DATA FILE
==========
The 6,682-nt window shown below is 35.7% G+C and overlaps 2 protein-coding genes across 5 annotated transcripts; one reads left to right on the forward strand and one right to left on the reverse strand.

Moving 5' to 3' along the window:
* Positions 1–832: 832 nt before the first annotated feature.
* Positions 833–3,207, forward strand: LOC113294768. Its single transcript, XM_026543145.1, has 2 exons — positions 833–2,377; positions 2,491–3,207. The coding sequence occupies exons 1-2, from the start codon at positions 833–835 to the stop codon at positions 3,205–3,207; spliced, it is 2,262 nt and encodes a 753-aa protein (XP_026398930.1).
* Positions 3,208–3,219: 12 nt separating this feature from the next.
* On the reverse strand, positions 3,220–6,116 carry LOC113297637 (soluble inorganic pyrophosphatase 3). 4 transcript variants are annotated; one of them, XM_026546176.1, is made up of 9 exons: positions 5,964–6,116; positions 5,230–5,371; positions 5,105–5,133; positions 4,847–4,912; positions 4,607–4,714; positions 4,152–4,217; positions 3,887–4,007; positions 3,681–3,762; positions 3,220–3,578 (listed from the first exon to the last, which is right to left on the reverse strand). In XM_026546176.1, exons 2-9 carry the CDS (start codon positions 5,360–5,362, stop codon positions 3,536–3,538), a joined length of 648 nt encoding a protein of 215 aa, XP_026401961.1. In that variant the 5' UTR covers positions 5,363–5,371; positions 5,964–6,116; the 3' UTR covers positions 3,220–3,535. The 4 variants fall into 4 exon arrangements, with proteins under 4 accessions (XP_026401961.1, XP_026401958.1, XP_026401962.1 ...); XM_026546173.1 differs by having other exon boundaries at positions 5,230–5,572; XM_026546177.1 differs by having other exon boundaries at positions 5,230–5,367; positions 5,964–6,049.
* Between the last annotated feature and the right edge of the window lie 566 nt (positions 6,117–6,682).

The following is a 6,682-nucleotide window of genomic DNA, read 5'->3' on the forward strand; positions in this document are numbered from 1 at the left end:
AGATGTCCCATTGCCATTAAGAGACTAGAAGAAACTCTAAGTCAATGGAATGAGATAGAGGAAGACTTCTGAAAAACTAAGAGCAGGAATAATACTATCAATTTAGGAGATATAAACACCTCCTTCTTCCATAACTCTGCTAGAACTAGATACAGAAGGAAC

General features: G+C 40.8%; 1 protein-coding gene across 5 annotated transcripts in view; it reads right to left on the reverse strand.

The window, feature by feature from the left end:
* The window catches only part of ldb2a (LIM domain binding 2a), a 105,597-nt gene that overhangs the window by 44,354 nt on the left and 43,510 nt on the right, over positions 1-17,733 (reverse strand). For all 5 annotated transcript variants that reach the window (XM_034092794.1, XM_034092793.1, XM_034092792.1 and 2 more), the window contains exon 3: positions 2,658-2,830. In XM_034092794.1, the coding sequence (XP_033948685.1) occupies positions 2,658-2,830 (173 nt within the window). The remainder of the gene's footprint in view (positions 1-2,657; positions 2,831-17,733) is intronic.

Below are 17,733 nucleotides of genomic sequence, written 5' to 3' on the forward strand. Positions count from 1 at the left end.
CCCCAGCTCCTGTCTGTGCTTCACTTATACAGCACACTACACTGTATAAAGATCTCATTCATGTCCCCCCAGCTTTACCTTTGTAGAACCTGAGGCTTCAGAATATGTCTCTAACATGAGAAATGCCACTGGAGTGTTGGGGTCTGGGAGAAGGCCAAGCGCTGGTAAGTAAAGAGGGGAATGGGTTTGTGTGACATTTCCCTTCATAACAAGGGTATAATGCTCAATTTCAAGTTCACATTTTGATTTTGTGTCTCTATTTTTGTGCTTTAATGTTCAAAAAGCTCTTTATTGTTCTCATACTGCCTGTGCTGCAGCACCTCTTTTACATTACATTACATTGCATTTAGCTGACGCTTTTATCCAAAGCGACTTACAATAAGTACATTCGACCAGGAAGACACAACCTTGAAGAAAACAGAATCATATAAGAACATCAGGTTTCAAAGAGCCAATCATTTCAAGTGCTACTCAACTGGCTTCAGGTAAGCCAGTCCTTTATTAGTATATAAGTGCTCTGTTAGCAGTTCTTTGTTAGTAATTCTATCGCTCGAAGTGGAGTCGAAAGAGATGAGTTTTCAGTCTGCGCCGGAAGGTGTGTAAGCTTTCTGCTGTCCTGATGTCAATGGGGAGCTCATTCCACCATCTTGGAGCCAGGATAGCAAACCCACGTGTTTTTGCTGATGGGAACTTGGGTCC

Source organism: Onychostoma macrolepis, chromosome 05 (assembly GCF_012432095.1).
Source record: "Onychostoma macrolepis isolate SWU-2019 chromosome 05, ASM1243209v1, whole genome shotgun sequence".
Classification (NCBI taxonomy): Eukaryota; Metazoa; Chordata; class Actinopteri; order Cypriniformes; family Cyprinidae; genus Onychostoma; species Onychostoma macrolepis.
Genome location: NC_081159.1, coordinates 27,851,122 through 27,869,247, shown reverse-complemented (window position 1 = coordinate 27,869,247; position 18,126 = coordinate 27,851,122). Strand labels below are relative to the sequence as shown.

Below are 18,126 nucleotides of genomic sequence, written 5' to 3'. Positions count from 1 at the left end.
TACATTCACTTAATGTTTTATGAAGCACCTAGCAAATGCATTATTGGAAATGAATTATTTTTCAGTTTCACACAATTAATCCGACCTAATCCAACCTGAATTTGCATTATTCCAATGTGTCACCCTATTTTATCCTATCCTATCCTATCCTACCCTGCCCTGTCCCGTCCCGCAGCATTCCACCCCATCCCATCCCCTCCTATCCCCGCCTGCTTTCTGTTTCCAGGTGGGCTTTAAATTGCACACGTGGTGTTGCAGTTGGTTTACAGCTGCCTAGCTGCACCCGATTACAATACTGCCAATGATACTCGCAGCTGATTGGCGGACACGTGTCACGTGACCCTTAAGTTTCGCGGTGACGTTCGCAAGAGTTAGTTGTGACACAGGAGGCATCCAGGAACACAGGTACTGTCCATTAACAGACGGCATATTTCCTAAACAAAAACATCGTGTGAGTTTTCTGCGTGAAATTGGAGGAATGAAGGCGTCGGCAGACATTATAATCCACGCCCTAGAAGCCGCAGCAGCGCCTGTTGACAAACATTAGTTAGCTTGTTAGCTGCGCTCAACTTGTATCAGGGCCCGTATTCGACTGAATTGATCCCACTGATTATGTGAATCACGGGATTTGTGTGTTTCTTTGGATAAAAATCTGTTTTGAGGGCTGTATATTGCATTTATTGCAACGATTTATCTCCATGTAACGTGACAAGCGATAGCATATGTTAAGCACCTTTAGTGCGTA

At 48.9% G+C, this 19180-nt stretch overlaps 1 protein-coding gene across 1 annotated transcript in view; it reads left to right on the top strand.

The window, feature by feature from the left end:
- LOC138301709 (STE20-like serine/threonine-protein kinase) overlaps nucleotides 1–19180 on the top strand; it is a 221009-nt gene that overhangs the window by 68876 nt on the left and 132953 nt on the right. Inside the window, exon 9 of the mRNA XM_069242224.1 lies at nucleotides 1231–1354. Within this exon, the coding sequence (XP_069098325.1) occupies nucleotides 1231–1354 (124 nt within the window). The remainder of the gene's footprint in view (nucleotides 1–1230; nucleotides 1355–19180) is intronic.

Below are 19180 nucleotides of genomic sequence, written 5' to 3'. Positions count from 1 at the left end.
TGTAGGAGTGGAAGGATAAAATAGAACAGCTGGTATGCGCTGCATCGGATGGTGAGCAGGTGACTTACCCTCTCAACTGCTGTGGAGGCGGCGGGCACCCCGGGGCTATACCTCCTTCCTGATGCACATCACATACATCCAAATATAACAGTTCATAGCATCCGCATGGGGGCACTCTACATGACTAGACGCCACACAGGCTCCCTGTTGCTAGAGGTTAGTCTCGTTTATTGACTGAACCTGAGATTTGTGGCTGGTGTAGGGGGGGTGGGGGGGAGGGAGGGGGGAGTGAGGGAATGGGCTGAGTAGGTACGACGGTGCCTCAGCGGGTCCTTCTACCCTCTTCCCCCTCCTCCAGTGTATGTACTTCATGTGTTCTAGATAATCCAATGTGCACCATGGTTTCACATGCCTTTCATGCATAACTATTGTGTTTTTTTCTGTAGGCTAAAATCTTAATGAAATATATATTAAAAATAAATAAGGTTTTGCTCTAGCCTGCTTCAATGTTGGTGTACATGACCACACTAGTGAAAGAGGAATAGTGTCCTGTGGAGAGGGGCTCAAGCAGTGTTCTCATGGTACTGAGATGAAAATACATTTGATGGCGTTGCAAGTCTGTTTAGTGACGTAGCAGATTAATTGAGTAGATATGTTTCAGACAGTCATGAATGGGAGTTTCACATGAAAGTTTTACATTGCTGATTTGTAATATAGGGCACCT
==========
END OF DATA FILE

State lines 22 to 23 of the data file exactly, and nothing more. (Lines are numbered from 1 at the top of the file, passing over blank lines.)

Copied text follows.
The window, feature by feature from the left end:
- LOC138301709 (STE20-like serine/threonine-protein kinase) overlaps nucleotides 1–19180 on the top strand; it is a 221009-nt gene that overhangs the window by 68876 nt on the left and 132953 nt on the right. Inside the window, exon 9 of the mRNA XM_069242224.1 lies at nucleotides 1231–1354. Within this exon, the coding sequence (XP_069098325.1) occupies nucleotides 1231–1354 (124 nt within the window). The remainder of the gene's footprint in view (nucleotides 1–1230; nucleotides 1355–19180) is intronic.